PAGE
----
From birth through early childhood, children start using their senses to explore and make sense of the world around them. To assist in their new discoveries comes sensory play. By encouraging the use of a child’s senses through play, you support cognitive growth, language development, gross motor skills, social interaction and problem-solving skills. Especially when children are young, frequent exposure to activities that stimulate all their senses allows them to explore new materials and concepts on their own. It is one of the most natural and basic ways a toddler can make sense of what is going on.
So, What Is Sensory Play?
Sensory play includes any activity that stimulates your young child’s senses. All children can benefit from sensory play. There are certain groups, like children with autism or those who have sensory integration dysfunction disorder, who need extra help organizing the stimuli that come at them via their senses. However, all children need help learning to use their senses. From day one, children are designed to explore the world via their senses. This is why babies and toddlers touch everything and put everything in their mouths. It is also why your child spins in circles until they’re so dizzy that they fall and then gets up and does it again.
When talking about the senses, these five come to mind.
Taste – the stimulation that comes when our taste receptors react to chemicals in our mouth.
Touch – the stimulation that comes from touch receptors in our skin that react to pressure, heat/cold, or vibration.
Smell – the stimulation of chemical receptors in the upper airways (nose).
Sight – the stimulation of light receptors in our eyes, which our brains then interpret into visual images.
Hearing – the reception of sound, via mechanics in our inner ear.
However, there are two more to keep in mind as well.
Body awareness (also known as proprioception) – the feedback our brains receive from stretch receptors in our muscles and pressure receptors in joints which enable us to gain a sense where our bodies are in space.
Balance – the stimulation of the vestibular system of the inner ear to tell us our body position in relation to gravity.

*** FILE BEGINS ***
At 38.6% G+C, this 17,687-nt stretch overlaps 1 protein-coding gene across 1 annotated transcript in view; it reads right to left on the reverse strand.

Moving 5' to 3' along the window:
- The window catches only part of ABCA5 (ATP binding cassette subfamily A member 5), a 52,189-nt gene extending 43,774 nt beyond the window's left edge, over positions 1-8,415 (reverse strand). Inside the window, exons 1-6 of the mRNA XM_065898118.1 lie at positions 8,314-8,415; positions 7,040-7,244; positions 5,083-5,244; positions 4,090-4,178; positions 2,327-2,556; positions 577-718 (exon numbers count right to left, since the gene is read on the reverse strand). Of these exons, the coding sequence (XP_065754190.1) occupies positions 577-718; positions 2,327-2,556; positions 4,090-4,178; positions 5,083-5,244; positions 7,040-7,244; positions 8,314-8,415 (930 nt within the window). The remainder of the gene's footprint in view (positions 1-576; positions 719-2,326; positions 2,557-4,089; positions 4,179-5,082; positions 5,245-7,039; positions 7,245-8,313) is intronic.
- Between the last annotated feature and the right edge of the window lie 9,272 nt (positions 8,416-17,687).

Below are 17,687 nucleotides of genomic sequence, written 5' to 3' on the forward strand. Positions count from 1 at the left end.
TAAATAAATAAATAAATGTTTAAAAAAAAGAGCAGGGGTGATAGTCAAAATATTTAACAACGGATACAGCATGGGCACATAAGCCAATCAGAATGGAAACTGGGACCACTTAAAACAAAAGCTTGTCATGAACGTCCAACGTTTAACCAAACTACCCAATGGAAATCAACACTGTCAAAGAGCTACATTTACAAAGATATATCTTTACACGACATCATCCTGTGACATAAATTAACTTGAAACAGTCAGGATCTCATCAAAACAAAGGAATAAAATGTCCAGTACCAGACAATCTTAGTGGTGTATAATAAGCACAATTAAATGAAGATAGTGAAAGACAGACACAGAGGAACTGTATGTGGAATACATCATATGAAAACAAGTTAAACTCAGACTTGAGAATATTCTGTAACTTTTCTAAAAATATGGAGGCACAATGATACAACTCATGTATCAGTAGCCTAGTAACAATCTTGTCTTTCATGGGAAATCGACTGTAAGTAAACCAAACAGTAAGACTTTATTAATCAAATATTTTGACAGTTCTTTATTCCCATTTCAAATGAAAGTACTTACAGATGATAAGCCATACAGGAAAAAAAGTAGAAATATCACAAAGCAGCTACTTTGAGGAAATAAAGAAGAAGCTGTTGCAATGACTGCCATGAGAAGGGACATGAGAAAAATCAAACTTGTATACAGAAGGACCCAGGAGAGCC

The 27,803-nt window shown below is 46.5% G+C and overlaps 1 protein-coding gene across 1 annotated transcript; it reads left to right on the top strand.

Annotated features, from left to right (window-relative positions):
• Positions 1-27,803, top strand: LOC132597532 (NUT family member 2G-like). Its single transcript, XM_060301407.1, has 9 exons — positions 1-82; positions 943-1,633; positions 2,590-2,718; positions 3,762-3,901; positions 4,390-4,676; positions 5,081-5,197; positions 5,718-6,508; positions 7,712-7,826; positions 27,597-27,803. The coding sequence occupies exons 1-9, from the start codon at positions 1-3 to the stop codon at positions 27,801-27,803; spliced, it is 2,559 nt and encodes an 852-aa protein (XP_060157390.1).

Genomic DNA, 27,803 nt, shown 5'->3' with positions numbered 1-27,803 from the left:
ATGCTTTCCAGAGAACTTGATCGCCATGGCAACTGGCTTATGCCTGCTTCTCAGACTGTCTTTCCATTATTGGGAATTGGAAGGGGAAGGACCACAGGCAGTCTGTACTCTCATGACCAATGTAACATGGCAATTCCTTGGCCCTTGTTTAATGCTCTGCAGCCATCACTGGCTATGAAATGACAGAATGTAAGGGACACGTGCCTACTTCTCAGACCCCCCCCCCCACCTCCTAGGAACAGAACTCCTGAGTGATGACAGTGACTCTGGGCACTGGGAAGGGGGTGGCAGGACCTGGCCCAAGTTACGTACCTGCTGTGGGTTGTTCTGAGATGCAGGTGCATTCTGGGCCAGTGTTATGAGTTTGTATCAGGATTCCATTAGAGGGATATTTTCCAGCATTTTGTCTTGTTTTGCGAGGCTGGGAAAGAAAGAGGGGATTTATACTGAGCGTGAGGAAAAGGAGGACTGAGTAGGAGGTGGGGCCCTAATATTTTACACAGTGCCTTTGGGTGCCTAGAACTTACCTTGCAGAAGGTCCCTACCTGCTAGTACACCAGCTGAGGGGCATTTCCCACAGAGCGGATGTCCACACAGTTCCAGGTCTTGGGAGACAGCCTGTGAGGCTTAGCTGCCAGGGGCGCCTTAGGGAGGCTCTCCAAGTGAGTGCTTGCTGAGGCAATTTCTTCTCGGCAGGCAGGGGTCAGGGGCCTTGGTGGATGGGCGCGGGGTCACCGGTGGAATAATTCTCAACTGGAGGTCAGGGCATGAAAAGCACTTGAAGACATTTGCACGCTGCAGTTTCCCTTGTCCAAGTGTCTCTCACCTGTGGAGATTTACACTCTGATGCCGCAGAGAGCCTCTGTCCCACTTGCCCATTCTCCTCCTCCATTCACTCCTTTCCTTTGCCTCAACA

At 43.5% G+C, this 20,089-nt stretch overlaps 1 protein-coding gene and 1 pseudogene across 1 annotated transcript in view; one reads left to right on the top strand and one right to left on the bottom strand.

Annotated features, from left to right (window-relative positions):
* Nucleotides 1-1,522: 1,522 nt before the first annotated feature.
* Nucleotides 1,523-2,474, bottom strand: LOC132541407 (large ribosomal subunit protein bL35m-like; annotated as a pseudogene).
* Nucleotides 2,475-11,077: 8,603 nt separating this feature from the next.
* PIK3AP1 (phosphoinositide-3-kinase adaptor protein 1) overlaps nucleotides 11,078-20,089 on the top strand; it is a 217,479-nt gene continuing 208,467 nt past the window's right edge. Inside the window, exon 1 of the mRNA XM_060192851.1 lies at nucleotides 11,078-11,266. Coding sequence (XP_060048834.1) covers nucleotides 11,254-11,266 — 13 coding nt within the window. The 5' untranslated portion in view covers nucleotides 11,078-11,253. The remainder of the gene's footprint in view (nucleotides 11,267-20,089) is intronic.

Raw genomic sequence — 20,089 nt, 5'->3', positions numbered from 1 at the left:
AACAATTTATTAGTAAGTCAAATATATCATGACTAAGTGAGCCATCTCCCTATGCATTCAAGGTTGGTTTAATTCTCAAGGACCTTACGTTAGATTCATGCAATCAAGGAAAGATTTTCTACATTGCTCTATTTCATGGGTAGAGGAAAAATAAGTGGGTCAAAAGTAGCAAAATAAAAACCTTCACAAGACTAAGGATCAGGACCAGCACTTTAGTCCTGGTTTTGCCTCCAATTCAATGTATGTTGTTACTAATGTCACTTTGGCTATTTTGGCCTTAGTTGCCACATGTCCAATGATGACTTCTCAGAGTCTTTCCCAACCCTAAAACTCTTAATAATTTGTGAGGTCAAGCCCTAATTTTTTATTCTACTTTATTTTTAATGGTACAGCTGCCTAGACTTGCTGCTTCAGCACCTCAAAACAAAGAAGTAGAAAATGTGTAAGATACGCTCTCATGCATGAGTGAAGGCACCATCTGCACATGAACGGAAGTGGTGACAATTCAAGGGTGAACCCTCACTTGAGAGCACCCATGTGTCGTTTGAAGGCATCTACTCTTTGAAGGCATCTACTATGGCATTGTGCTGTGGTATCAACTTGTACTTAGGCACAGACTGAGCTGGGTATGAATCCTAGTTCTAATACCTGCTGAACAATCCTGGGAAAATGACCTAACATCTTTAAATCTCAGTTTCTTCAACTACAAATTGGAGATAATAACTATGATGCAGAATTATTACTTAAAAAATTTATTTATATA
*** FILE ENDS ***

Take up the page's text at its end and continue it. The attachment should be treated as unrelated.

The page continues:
The Benefits of Sensory Play
Sensory play encourages naturally encourages children to use scientific processes when they create, play, investigate, and explore. While playing, these activities also help their brains to create stronger connections between processing and responding to sensory information. An example is an example is a child who is particularly fussy with eating foods with a wet texture such as spaghetti. Using sensory play can assist the child in touching, smelling and playing with the texture, getting them used to the sensations in the hope that it would help their eating habits. Sensory play also helps shape positive and negative connections with the brain, shaping the choices children make and impacting behavior. The result is the ability to work towards more complex tasks, strengthened language development, improved problem-solving skills, and supported cognitive growth.
Strengthened Fine Motor Skills
There are two types of motor skills your child develops; fine motor and gross motor skills. Gross motor skills deal with the coordination of large muscle groups and are responsible for activities like walking and running. Fine motor skills are those that require the ability to use and coordinate large small muscle groups. These muscle groups are essential when it comes to writing, tying shoes, buttoning, and zipping. Sensory play activities often involve touching, pouring, sorting, and moving actions. When preschoolers use their hands to explore, they build upon their fine motor skills that will later be used for these activities.
Social and Language Skills
Through the use of new tastes, smells, and textures, children discover new ways to describe the world around them. A rock is not just a rock after they inspect it. Now it is smooth or rough, and cold to the touch. Foods can be described due to their sweet, salty, spicy, or crunchy taste. These descriptions build a child’s language base and give them more ways of talking about the world. These language skills come into play when interacting with adults or other children. Preschoolers will watch how others use the same materials and learn from them. Children also communicate with each other of ways they can use different materials and how to discover new ways to shape, move, hold, or manipulate an object.
At Little Angels Child Care Center, our program prides itself on achieving the highest standards of care for young children. We provide developmentally appropriate activities for children in all groups. Group activities and individual exploration combine to make each child’s day fun and full of learning opportunities. We firmly believe that, with teacher facilitation and extension, children learn best through play.